A member of the National Broadcasting and Telecommunication Commission is concerned that the redistribution of TV and radio frequencies may be guided by the interests of the powerful and not benefit the public.
NBTC member Supinya Klangnarong said that the body is committed to drafting a plan to better manage frequencies, but is meeting resistance to the idea of recalling state-owned frequencies for redistribution.
This is because some NBTC members, who have previously held high-level state and military jobs, oppose the idea of redistributing frequencies owned by their former agencies, Ms Supinya said.
''The direction of media reform is probably in the hands of former military officers,'' she said. ''Even the chairman of the NBTC board [Thares Punsri] is former military.''
The NBTC plans to set up 12 television channels that would focus on public service broadcasting. Ms Supinya was concerned that state agencies would be favoured in the granting of concessions for these new channels.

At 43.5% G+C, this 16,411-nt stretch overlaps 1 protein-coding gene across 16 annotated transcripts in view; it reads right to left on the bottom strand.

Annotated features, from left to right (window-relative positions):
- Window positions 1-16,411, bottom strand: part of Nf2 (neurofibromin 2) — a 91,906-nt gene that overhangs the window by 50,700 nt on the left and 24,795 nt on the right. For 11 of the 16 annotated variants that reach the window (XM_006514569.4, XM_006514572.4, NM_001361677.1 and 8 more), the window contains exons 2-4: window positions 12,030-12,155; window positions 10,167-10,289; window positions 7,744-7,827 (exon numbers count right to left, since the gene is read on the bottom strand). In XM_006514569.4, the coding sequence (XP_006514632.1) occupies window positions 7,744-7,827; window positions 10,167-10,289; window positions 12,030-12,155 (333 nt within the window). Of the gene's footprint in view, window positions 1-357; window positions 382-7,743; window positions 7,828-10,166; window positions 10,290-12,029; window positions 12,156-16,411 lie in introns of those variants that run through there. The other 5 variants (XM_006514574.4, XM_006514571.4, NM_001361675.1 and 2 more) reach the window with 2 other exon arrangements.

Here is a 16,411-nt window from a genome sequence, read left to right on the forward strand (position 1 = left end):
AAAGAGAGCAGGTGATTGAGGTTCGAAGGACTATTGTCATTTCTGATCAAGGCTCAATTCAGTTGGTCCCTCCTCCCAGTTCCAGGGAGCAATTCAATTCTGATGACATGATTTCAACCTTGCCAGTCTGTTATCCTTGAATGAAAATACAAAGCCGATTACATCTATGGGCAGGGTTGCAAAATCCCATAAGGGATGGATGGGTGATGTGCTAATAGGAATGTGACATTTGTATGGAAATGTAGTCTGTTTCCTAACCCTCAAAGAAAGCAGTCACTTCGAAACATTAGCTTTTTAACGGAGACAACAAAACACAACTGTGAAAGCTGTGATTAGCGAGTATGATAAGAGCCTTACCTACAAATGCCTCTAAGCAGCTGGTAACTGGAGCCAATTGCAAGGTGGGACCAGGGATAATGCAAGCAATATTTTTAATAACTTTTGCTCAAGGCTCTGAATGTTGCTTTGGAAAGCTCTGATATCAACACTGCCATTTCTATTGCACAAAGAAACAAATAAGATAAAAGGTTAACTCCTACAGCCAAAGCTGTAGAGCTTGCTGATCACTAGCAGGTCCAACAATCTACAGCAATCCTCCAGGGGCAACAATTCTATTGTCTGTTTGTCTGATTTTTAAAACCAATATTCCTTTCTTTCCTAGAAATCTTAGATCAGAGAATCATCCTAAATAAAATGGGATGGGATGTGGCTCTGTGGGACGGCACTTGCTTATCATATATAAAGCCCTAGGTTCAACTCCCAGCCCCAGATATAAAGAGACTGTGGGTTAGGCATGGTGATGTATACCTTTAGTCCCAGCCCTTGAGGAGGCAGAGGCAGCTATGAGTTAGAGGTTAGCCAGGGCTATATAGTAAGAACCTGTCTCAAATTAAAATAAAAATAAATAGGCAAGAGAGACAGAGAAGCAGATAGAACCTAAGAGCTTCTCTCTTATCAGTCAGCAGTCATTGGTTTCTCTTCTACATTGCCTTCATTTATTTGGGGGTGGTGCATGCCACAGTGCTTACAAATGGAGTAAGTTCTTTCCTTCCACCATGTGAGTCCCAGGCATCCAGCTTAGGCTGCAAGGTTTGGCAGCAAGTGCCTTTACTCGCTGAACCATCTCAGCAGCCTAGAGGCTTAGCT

She was speaking at a forum on Friday discussing Thailand's media environment 21 years after the 1992 Black May military crackdown on protesters.
Journalists and media observers at the event said they hoped the NBTC would be able to promote a freer media environment in which journalists can operate without government controls such as those in place under the Suchinda Kraprayoon government of 1992.
Frequency reallocation is a way to establish radio and TV stations that serve the public's interests, Ms Supinya said. But she doubted whether there would be any major reforms in Thai media.
''Interests seem to be shared among soldiers, police, politicians and even some businessmen,'' Ms Supinya said.
''I believe everyone will eventually be satisfied with the frequency redistribution, but any intention to serve the public will disappear.''
Veteran journalist and Isara Institute director Prasong Lertrattawisut agreed that media reforms would prove difficult.
The public had expected that the NBTC would design a frequency bidding system that prevents manipulation by interest groups and political intervention, but that is unrealistic, he said.
''Media frequencies will remain under state control as those in power have already sent their representatives to sit on the NBTC,'' Mr Prasong said.
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- Writer: Patsara Jikkham